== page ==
Most trails linking terrorism to Belgium led ultimately to Molenbeek. In May 2014, Mehdi Nemmouche, a French gunman of Algerian origin, killed four people at a Jewish museum in Brussels. He was later found to have been in contact with Abaaoud. Ayoub el-Khazzani, who in August 2015 was planning to attack the Thalys train service from Amsterdam to Paris, boarded the train in Brussels after staying in Molenbeek.
So last November’s police raids were almost inevitable. They began the first of what would add up to around 120 house searches and 58 arrests over four months, as investigators sought to root out the associates of the Paris attackers. Most searches were focused on Molenbeek, where two of the Belgian members of the gang were based, as well as three of the six French members.
The assumed ringleader of the Paris attackers, Abaaoud, 28, had grown up Molenbeek but went to school in the elite Collège Saint-Pierre in the affluent Uccle neighbourhood. He was eventually found in St Denis, Paris, in the days after the attacks, and died after a lengthy siege and shoot-out with police. The other Belgian was Bilal Hadfi, 20.
But of more immediate concern was the fate of Salah Abdeslam, the 26-year-old Frenchman, who apparently ducked out of a suicide attack with his companions in Paris. His brother, Brahim, 31, had gone through with the act, blowing himself up at the Comptoir Voltaire, yet Salah was on the run.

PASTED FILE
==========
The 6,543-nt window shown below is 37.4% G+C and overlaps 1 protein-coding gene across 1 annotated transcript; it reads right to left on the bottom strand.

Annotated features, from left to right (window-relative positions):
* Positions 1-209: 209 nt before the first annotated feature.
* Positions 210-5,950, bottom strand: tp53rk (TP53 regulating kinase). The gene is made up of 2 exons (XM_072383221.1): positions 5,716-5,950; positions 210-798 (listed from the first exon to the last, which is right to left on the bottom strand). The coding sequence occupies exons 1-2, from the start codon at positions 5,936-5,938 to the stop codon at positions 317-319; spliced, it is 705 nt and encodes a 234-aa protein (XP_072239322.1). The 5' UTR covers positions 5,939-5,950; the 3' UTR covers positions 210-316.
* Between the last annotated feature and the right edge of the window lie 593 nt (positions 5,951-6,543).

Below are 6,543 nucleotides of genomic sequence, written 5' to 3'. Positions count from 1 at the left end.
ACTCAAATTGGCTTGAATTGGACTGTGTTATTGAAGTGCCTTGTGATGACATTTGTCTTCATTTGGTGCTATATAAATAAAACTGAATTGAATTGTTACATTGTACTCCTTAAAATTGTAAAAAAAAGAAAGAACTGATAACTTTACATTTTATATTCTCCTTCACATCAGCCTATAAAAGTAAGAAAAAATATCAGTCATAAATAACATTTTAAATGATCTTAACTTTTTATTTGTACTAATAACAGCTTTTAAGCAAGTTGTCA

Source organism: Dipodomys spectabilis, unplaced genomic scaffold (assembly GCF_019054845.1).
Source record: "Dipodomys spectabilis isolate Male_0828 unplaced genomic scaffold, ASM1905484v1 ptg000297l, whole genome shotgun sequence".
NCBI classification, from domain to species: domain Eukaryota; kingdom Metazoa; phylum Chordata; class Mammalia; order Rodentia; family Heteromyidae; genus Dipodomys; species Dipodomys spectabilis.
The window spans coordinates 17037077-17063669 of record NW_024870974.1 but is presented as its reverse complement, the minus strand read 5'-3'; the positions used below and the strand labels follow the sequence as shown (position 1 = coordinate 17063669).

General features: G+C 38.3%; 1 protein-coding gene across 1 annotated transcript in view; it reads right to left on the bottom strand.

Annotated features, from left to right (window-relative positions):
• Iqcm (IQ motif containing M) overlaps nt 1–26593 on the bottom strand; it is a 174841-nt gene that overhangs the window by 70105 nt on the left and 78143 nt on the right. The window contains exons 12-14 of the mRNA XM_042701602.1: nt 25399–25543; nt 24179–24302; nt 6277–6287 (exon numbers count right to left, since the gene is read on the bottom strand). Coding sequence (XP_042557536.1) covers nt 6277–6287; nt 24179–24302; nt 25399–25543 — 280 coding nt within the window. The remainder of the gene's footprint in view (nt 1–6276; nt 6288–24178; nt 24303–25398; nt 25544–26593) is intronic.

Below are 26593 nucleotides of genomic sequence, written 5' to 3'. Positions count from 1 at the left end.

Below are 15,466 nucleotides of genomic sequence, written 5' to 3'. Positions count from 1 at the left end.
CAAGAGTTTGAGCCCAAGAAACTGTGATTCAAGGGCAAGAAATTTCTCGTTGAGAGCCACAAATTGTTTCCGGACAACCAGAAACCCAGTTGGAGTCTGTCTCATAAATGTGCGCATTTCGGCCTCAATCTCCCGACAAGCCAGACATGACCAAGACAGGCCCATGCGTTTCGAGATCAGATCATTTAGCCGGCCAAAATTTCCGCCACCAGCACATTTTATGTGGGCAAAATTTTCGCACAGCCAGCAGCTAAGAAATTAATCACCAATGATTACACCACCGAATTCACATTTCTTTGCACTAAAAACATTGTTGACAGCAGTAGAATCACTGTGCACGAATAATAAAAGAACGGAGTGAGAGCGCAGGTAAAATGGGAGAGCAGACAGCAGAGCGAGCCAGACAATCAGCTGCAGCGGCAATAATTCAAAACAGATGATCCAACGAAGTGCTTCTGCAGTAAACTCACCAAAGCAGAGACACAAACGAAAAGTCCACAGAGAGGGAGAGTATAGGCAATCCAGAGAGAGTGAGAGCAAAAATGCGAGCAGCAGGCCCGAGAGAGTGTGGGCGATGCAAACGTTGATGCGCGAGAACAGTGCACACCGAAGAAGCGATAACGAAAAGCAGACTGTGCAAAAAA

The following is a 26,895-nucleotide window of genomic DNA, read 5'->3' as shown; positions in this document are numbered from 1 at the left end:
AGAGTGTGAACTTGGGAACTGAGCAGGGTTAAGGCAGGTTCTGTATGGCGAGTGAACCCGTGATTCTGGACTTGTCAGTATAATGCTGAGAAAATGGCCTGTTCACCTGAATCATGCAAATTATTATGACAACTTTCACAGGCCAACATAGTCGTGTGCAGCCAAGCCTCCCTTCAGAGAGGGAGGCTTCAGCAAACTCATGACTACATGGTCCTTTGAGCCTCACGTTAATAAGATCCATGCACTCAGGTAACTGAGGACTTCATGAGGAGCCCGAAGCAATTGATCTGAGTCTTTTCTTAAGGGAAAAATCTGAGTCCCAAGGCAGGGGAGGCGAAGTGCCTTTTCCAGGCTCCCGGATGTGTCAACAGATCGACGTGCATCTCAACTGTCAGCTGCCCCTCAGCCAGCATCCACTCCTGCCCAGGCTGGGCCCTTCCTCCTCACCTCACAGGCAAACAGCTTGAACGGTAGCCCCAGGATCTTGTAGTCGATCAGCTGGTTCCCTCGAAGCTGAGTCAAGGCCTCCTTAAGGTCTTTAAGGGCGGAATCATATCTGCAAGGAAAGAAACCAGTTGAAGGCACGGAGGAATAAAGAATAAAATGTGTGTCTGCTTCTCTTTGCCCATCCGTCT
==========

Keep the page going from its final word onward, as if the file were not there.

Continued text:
He was eventually captured in Molenbeek on 18 March, but for four months since November he was the most wanted man in Europe, as the only known surviving member of the Paris attackers.
Indeed, when police first learnt that he had headed from Paris back to Brussels, it prompted a three-day lockdown of the city – with metros, schools, cinemas and shopping centres closed, and soldiers patrolling the streets – as police strained every resource to track him down.
During those jittery days, the people of Brussels braced themselves for an atrocity like Paris. At the time, there were rumours of that Abdeslam’s suicide belt had failed, and that he was looking to redeem himself with a spectacular abomination. The spectre of Abdeslam hung over them, like the Sword of Damocles.
Four months later, it finally came to pass: on 22 March, two bombs ripped through the airport, and another obliterated a train in the city’s subway. It wasn’t Abdeslam – he is in a maximum security prison in Bruges – but it is all connected to him, Paris, Molenbeek and other killings.